A top al-Qaeda figure suspected of having close ties to Osama Bin Laden has been taken to the US-run Guantanamo Bay detention camp, the Pentagon says.
Osama Bin Laden evaded a US-led offensive in Afghanistan in 2001
The man, named as Muhammad Rahim, helped arrange Bin Laden's escape from his Tora Bora hideout in Afghanistan in 2001, US officials say.
He was transferred to the Pentagon from CIA custody earlier this week, a Pentagon spokesman said.
The CIA captured Rahim, said to be an Afghan national, in the summer of 2007.
A statement from CIA director Michael Hayden to intelligence staff said Rahim was "a tough, seasoned jihadist", whose arrest was a blow to more than one terror network.
"His combat experience, which dates back to the 1980s, includes plots against US and Afghan targets," Mr Hayden said.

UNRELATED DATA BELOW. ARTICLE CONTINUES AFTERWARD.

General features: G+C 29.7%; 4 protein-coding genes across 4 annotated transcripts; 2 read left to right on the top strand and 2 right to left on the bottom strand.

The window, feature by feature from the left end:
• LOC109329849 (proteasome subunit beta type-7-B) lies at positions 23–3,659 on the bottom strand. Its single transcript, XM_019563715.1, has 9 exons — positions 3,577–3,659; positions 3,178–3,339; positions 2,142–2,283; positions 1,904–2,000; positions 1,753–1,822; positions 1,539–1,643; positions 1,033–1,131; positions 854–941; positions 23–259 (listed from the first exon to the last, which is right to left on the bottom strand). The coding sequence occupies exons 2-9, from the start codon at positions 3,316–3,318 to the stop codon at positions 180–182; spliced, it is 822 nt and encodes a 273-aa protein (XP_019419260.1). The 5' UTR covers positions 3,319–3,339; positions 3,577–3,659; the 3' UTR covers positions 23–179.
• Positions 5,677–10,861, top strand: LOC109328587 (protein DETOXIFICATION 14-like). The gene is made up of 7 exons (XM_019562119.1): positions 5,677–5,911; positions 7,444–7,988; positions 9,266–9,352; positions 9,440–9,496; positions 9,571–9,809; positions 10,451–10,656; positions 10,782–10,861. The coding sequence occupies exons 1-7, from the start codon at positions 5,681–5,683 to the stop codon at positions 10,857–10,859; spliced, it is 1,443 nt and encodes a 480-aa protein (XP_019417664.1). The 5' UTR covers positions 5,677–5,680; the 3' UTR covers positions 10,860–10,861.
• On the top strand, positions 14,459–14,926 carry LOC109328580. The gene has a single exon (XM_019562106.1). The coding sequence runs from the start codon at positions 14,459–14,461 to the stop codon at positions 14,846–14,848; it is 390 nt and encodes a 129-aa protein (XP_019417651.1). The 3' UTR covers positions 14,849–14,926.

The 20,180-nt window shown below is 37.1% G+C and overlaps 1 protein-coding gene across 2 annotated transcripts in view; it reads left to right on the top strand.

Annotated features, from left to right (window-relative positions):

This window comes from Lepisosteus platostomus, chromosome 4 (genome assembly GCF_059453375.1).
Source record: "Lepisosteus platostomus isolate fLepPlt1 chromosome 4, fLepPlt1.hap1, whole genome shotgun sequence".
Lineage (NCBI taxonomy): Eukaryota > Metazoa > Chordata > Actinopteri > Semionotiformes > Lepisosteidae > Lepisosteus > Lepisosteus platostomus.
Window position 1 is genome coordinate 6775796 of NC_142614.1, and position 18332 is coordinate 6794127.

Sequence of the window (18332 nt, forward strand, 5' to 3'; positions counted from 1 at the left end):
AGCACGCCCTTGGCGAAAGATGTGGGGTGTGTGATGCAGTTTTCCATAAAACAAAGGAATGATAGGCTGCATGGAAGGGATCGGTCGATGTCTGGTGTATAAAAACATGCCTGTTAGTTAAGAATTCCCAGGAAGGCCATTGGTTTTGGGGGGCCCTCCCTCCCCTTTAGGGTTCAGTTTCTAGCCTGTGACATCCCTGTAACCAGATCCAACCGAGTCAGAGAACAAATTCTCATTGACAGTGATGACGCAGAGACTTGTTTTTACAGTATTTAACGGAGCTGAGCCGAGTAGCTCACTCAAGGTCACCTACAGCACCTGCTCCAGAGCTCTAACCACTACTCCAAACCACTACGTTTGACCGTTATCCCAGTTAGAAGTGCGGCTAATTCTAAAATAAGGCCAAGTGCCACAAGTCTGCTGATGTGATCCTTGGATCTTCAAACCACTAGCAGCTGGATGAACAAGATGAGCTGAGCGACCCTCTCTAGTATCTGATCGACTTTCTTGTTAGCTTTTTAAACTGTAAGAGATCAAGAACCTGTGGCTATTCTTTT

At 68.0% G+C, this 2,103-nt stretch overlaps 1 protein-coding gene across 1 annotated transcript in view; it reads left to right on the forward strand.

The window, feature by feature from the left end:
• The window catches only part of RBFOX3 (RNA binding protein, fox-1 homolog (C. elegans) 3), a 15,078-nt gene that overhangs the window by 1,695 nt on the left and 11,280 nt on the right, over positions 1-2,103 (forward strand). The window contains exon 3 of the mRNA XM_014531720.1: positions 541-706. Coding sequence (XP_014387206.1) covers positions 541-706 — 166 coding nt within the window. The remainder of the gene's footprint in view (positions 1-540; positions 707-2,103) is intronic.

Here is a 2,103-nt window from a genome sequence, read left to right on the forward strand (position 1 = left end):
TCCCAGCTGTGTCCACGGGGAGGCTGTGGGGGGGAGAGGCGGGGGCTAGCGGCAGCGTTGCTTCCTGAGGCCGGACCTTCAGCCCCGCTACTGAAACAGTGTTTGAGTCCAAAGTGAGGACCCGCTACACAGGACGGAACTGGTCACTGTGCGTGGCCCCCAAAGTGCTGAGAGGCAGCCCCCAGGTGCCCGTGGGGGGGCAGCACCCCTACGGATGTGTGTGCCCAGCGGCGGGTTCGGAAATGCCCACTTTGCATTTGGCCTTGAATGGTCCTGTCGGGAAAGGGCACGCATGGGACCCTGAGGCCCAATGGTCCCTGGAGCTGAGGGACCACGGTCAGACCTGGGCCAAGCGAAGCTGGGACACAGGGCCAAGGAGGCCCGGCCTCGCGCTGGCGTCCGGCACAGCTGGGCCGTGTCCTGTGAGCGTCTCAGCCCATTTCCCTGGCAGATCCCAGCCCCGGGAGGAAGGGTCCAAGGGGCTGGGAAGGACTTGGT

"Rahim is perhaps best known in counter-terror circles as a personal facilitator and translator for Osama Bin Laden and other al-Qaeda leaders."
Pentagon spokesman Bryan Whitman said Rahim was a close associate of Bin Laden and had ties to al-Qaeda groups throughout the Middle East.
Osama Bin Laden remains top of Washington's 'Most Wanted' list
"He is one of [Osama Bin Laden's] most trusted facilitators and procurement specialists," Mr Whitman said.
"He helped prepare Tora Bora as a hideout for Osama Bin Laden. He assisted al-Qaeda's exodus from the area in late 2001."
Rahim will be given access to the International Committee of the Red Cross at the Guantanamo Bay camp in Cuba, and will be treated in accordance with US and international law, Mr Whitman added.
CIA officials say the transfer to the Pentagon is the first such to take place for about a year.
US forces are believed to have come closest to trapping Bin Laden in a complex of caves in the mountainous Tora Bora region near the Pakistani border.
The hunt for him began following the 11 September 2001 terror attacks on the US by al-Qaeda operatives.